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What to look for & helpful information

If you have concerns about any of the below scenes, contact Asbestos Surveys CQ Pty Ltd for advice and information relating to your situation.


Asbestos ceilings can be found in many forms including asbestos fibre cement sheet (fibro) and vermiculite spray applied ceilings. The best way to describe vermiculate is that the texture looks like popcorn, a material popularly used for building science labs. Asbestos ceiling tiles were also commonly used and can be a source of concern.


It is key to note that the majority of eaves to all buildings built before 1990 will have asbestos. As a results, this is one of the most commonly tested areas for materials containing asbestos. Eaves built up until that point were commonly built using fibre cement sheeting, otherwise known as fibro.

Electrical Backing Boards

Commonly, asbestos containing materials are found in Electrical Backing Boards. One distinct sign to note (though, is by no means definitive) is a strong smell of bitumen or tar. Although these can be fairly stable composite materials, there is usually asbestos dust within the fuse box due to electricians drilling holes into the board.

Fibre Cement Sheeting

As the most prominently recoginised and common form of Asbestos, fibre cement sheet is often detected as potentially hazardous. It is important to note that true fibre cement sheet is a very hard material. As with all Asbestos Surveys, caution should be applied in determining whether the sheet material is cement or insulating board, as insulating board is a softer material and releases fibres much more readily than the stronger cement counterpart.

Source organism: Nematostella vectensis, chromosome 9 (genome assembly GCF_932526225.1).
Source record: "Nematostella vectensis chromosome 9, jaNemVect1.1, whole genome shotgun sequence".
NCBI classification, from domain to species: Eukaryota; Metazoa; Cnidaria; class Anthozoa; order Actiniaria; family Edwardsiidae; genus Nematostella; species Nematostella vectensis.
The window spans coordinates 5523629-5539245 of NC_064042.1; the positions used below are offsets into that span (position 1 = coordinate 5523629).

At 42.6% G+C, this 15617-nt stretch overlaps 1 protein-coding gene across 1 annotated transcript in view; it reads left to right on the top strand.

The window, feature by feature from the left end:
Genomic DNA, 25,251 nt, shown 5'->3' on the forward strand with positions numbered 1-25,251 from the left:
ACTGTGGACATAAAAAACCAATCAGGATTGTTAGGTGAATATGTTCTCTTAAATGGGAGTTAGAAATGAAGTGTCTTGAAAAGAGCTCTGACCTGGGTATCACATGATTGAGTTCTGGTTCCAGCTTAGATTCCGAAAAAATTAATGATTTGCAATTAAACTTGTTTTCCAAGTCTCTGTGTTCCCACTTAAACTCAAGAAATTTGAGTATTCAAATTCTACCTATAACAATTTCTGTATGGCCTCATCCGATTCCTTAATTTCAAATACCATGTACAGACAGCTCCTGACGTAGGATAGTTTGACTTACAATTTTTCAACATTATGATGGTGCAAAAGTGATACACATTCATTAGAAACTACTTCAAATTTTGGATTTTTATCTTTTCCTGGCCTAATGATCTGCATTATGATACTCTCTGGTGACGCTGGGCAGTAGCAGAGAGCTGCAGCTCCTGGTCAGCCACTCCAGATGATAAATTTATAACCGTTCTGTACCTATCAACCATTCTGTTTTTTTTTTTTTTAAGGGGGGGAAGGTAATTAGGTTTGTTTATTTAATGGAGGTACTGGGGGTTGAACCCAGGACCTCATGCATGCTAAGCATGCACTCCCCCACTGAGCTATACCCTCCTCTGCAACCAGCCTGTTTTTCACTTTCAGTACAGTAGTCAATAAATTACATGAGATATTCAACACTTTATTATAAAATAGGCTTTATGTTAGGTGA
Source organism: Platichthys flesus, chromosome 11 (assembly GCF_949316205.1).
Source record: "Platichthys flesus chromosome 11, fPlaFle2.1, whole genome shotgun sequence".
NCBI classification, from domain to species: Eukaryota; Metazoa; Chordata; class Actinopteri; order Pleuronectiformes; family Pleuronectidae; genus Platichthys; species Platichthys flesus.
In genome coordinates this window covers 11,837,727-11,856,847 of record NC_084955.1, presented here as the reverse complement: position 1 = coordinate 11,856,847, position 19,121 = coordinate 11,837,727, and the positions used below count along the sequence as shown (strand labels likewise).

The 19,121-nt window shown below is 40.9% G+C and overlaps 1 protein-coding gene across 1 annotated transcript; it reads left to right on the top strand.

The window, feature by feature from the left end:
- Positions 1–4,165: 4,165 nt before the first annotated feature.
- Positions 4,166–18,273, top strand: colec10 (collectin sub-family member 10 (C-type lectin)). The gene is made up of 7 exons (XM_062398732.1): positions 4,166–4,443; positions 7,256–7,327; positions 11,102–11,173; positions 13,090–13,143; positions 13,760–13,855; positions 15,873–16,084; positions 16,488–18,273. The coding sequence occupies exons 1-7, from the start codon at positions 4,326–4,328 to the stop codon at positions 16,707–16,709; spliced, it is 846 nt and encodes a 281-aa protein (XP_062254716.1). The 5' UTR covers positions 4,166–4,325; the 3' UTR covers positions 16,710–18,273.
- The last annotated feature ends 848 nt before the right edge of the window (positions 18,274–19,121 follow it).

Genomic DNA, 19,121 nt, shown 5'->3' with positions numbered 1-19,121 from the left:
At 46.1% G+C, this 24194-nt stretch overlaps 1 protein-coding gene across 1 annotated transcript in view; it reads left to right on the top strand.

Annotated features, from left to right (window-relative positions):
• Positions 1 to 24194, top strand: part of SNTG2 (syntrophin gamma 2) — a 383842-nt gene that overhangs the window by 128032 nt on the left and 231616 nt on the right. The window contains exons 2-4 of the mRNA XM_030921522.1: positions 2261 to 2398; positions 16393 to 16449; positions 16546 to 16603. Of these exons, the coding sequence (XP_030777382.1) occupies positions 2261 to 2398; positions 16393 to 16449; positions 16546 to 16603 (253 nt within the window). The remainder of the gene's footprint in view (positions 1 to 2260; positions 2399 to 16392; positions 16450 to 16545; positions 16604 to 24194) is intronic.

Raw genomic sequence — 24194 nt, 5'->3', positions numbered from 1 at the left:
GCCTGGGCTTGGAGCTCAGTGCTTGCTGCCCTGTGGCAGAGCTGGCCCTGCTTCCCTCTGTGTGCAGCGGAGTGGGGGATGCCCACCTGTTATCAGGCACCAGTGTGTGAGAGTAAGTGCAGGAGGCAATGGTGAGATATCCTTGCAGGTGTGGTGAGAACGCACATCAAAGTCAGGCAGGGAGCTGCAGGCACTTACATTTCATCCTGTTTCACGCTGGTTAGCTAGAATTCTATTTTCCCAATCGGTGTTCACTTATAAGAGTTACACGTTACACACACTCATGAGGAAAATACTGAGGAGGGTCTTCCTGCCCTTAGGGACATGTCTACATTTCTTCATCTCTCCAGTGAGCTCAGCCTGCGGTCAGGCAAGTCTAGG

Fire Doors

Fire doors can often be make out of asbestos core material within the door, which can then be released into the air when fixing items such as door handles, locks and hinges. Most firedoor cores are visable when observing from the top as a white millboard material, whereas other fire doors may have fibre cement sheeting lining inside the door.


There are a variety of different types of flooring material that contain asbestos. The most common include fibre cement sheet and vinyl sheeting. It is common that the asbestos containing floor materials may be hidden by carpet and/or tiles.


Asbestos insulation was commonly used in ceiling and roof cavities for hundreds of Australian homes. The most common occurrence is when Limpet spray has been applied as thermal insulation to fire proof structural beams to buildings. This material however has an extremely high risk of exposure if disturbed.


Asbestos pipes may include but are not limited to: downpipes, asbestos cement water pipes underground, asbestos cement flues (for transporting hot air from boilers). Generally, these types of pipes are made of asbestos cement which provides a hard wearing product.


Asbestos roofs are generally identifiable as they are made from a corrugated moulded product that is usually a fairly stable material. Being a brittle roof variety, there are other significant issues with its structural properties which include the potential of falling through by walking on them.


Asbestos cement sheet and asbestos insulating board are commonly used throughout buildings to increase the fire rating, and hinder the spread of fire. Suspicious walls are a common reason to request an Asbestos Survey.